How to Support Professors Who Are Parents
Even as we hear good news about a vaccine on the horizon, Covid-19 cases are surging across North America and Europe. Although no one is spared from pandemic-related stress, many of the parents with whom I work are at their wits’ end as they struggle to keep up with homeschool and childcare at the same time as juggling all other aspects of an academic career. Other parents who were working with me pre-pandemic have had to take an indefinite pause from coaching—with everything on their plates, they can’t even fit in 30 minutes to strategize.
While I can help parents to set boundaries and negotiate for resources to free up some time, the current challenges reveal flaws in how the work of caregiving is valued in our society. Statistically, the burden of caregiving has fallen disproportionately on women faculty members whose research productivity has taken a hit compared to their male counterparts. The problems go beyond what any individual can solve. Despite policies extending the tenure clock, my clients with caregiving responsibilities are skeptical about whether evaluators will really look at their CV as if an entire academic year had not happened. What can be done?
A few partial solutions include:
- Universities can add language about Covid-19 tenure clock extensions in letters that go out to external reviewers in order to mitigate bias related to lower productivity during this time.
- Internal evaluators can be reminded that a break in productivity during or following the pandemic should not be considered in evaluating a professor for promotion.
- Those with substantial caregiving responsibilities can be offered teaching or service relief.
- Departments can offer their faculty members support including graders, editors, and grant writing assistance, and can pay undergraduate students to provide research and/or administrative support.
- Universities can pay undergraduate students to offer online story hours and tutoring to the young children of employees to free up additional time for parents, as has been done at the University of Chicago.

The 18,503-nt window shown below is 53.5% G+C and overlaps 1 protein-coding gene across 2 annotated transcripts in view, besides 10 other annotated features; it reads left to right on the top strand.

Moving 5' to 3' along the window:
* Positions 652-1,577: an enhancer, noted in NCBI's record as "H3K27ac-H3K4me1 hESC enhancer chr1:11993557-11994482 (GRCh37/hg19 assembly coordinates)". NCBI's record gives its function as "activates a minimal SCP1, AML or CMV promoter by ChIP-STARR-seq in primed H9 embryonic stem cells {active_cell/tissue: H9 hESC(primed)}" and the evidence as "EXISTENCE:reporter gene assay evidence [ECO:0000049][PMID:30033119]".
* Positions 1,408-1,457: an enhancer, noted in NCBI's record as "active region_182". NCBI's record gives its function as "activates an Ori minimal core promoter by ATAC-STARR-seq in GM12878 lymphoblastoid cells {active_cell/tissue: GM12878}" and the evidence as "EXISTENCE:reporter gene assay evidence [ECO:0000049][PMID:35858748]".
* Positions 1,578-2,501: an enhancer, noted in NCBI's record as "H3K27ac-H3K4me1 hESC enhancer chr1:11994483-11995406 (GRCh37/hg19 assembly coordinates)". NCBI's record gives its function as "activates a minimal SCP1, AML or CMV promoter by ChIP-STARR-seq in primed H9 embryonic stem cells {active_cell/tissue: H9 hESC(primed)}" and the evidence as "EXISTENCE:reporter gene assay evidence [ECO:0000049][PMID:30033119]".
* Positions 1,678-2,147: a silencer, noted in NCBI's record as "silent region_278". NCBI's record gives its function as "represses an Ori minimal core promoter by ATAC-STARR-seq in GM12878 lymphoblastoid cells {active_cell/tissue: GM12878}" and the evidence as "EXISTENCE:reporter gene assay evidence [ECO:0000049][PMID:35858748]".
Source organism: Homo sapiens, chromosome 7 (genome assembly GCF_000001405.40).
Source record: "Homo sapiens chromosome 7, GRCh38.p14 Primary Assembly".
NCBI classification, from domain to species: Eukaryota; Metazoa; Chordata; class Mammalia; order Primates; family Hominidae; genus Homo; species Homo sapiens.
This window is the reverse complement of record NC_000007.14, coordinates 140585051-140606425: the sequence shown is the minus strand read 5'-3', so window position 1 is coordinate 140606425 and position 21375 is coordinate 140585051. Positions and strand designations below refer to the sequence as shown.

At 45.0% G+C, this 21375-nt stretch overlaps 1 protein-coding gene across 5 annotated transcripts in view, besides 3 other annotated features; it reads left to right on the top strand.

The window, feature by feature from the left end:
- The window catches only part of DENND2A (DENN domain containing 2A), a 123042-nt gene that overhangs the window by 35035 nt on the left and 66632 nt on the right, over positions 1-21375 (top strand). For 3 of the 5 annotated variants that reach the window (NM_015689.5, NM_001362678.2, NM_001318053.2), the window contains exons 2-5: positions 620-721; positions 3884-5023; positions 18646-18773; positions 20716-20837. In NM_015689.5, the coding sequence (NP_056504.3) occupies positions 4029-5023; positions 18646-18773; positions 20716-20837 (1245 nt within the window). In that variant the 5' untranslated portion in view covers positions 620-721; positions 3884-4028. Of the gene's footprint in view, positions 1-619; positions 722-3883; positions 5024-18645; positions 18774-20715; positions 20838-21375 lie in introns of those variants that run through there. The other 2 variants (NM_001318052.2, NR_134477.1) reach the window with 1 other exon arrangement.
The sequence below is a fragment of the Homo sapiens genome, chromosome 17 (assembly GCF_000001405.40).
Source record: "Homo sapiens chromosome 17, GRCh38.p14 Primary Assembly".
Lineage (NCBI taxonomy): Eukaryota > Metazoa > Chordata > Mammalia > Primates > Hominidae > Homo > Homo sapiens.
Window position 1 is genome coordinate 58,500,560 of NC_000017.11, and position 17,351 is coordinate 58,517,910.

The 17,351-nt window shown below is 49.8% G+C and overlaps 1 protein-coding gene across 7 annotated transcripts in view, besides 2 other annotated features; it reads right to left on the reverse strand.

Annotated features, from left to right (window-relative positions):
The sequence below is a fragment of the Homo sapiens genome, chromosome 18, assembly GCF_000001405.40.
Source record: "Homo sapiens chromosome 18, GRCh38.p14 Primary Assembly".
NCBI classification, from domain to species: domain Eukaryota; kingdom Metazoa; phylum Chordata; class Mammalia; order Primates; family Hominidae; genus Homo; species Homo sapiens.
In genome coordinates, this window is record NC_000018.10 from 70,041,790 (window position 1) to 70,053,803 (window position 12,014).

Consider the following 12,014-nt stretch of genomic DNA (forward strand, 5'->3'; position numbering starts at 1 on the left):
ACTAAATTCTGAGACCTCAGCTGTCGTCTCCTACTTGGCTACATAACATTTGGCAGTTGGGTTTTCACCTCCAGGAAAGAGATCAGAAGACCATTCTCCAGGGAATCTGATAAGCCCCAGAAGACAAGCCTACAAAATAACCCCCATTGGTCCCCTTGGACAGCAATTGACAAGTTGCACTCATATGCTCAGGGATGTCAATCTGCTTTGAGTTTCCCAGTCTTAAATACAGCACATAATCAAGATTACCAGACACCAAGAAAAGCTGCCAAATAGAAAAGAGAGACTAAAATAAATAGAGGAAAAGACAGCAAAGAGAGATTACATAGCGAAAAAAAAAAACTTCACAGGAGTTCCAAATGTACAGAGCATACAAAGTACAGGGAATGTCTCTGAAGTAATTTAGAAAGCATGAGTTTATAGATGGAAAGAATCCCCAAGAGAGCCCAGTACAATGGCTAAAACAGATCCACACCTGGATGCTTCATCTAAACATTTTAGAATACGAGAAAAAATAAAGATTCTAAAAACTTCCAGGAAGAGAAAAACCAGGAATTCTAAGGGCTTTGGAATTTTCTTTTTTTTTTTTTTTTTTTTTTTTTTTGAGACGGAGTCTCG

- Institutions can provide emergency back-up care for both children and adults, such as this program offered by Boston University.
- Caregivers can be given the choice to teach asynchronously, if preferred.
- Institutions can think creatively and design part-time options for tenure-track faculty members.
- Often, even when institutions offer benefits such as paid time off, no one takes advantage of them because faculty members receive mixed signals about whether it is really acceptable to do so. Higher ed administrators at all levels can repeatedly communicate “yes, we support this, take the leave, it’s normal to be less productive now.”
- Leaders can suggest that this might be a good year to skip hosting an event or overhauling the curriculum, making everyone’s load a bit lighter.
Ideally, higher education leaders and faculty members who are not currently parenting young children will take the lead in promoting these family-friendly policies. Those who need them the most are least able to add “self-advocacy” to their to-do lists.
I’d love to hear what other ideas are being considered or implemented at your own institutions (or should be considered) to support those with caregiving responsibilities.